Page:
At their meeting next month in Geneva, the U.N. Committee on the Rights of the Child will review reports detailing the obstacles, risks and challenges imposed by governments that limit the prospects for children to succeed.
Among the countries to be reviewed is Sierra Leone whose ban on admitting pregnant girls to mainstream schools was the subject of a briefing paper called “Shamed and Blamed.” Submitted by Amnesty International, it faults the policy expressed by Minister Minkailu Bah that “visibly pregnant girls would be a negative influence to other innocent girls.”
Earlier this year, an “alternative education initiative” was launched to reach the more than 14,000 teenage girls who became pregnant during the Ebola crisis, including 11,000 who were in school before the outbreak, according to a study by UNFPA.
But the home study and alternative schools program give a lesser standard of education, say critics, and some of the girls are saddened by their exclusion from their former schoolmates.
“I miss going to my normal school. I miss playing and talking with my friends,” said Adama Conteh, 19, who was in her second year at Junior Secondary School when she became pregnant.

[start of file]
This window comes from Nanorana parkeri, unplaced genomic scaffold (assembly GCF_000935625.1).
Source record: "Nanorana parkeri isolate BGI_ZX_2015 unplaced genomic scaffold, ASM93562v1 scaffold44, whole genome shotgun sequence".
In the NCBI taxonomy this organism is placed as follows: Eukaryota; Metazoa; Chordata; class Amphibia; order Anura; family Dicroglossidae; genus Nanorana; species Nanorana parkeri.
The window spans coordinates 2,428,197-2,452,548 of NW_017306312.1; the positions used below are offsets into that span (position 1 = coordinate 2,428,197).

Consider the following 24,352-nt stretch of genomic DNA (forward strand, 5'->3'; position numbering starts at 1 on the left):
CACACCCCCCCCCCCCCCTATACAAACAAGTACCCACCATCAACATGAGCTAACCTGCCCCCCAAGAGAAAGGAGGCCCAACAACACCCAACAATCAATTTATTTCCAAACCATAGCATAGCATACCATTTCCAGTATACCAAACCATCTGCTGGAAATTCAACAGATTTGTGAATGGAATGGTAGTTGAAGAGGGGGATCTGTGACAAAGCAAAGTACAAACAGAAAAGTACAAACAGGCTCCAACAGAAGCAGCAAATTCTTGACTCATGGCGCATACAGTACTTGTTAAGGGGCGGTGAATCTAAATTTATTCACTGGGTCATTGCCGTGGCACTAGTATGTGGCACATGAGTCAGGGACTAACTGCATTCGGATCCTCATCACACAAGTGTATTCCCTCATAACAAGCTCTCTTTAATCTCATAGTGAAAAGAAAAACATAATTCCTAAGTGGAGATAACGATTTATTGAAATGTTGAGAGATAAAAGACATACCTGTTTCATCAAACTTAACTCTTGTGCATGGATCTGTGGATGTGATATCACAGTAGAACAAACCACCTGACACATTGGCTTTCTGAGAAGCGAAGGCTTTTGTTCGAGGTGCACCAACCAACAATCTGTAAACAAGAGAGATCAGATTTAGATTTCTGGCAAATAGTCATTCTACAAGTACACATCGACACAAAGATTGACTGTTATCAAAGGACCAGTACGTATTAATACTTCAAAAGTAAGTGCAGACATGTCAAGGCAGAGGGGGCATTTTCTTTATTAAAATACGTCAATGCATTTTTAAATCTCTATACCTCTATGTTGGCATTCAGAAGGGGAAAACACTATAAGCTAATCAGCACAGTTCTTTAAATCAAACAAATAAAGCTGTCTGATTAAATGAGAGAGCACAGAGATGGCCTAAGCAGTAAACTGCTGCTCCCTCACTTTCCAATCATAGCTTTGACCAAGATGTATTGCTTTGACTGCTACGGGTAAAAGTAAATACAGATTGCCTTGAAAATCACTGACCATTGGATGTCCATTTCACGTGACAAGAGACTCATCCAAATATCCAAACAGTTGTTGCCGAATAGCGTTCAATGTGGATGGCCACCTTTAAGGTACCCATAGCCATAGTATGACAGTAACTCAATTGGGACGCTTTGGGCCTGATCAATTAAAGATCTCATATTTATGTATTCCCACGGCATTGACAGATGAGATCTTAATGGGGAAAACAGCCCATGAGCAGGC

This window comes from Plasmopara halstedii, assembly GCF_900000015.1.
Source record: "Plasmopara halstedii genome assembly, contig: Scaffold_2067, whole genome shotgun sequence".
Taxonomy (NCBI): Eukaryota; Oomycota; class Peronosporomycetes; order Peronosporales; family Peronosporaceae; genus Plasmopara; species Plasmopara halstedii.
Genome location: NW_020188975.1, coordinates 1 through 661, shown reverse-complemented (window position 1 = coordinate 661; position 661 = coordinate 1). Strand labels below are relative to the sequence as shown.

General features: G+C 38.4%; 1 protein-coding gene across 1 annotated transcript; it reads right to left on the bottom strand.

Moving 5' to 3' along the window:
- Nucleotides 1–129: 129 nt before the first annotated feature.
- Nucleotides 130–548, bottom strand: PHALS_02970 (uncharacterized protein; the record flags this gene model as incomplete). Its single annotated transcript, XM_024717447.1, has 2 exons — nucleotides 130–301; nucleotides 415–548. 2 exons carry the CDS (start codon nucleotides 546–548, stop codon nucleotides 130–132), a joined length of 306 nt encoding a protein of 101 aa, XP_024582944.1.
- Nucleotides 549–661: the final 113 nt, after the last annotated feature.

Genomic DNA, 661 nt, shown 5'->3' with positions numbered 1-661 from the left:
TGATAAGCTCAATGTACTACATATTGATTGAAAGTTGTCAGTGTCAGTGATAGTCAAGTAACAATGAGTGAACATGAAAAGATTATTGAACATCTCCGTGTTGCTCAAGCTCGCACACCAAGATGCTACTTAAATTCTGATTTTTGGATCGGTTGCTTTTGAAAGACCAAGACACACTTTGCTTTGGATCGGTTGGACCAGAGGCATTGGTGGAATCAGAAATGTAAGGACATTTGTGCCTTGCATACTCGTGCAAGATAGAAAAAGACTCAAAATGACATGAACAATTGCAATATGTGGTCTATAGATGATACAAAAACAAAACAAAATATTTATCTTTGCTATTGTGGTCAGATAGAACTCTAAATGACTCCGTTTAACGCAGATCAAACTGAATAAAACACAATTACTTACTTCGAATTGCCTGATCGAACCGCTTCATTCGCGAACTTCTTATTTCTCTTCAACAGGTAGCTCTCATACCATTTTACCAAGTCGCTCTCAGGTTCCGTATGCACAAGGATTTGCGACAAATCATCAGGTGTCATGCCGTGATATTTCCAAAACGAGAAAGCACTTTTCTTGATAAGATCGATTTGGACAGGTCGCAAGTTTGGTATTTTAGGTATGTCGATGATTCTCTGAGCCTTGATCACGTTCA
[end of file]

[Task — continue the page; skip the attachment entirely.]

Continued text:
Students in the alternative classes are still not allowed to take exams to get into senior secondary school or college if they are visibly pregnant, and there are no alternative options for that, notes Amnesty International.
West African Amnesty researcher Sabrina Mahtani urged the government to protect the right of girls to continue on in mainstream schools and take exams equally with others, should they wish to do so.
The alternative curriculum must also be monitored to determine its quality, she said. Currently, classes are held just three times a week for a couple of hours.
But Olive Musa of the Ministry’s non-formal education program was doubtful that Amnesty’s recommendations could be implemented.
“I do not think it is morally right, and considering the culture we have, we are yet to reach that point for accepting that if you are visibly pregnant, you can take exams with those who are not. Of course in college, universities, no one cares, but at that tender age, people will want to frown on it,” Musa said.
Amnesty countered: “In Sierra Leone education is being treated as a privilege that can be taken away from girls as punishment for getting pregnant, rather than as the right of all children. The banning of girls from mainstream school and from taking exams is a human rights violation with long-term implications in a country where just 52% of girls aged 15-24 are literate.
The ban on pregnant girls … creates additional obstacles for these girls to progress into further education or secure employment. The ban therefore risks that early pregnancy becomes the event that defines the rest of a girl’s life.”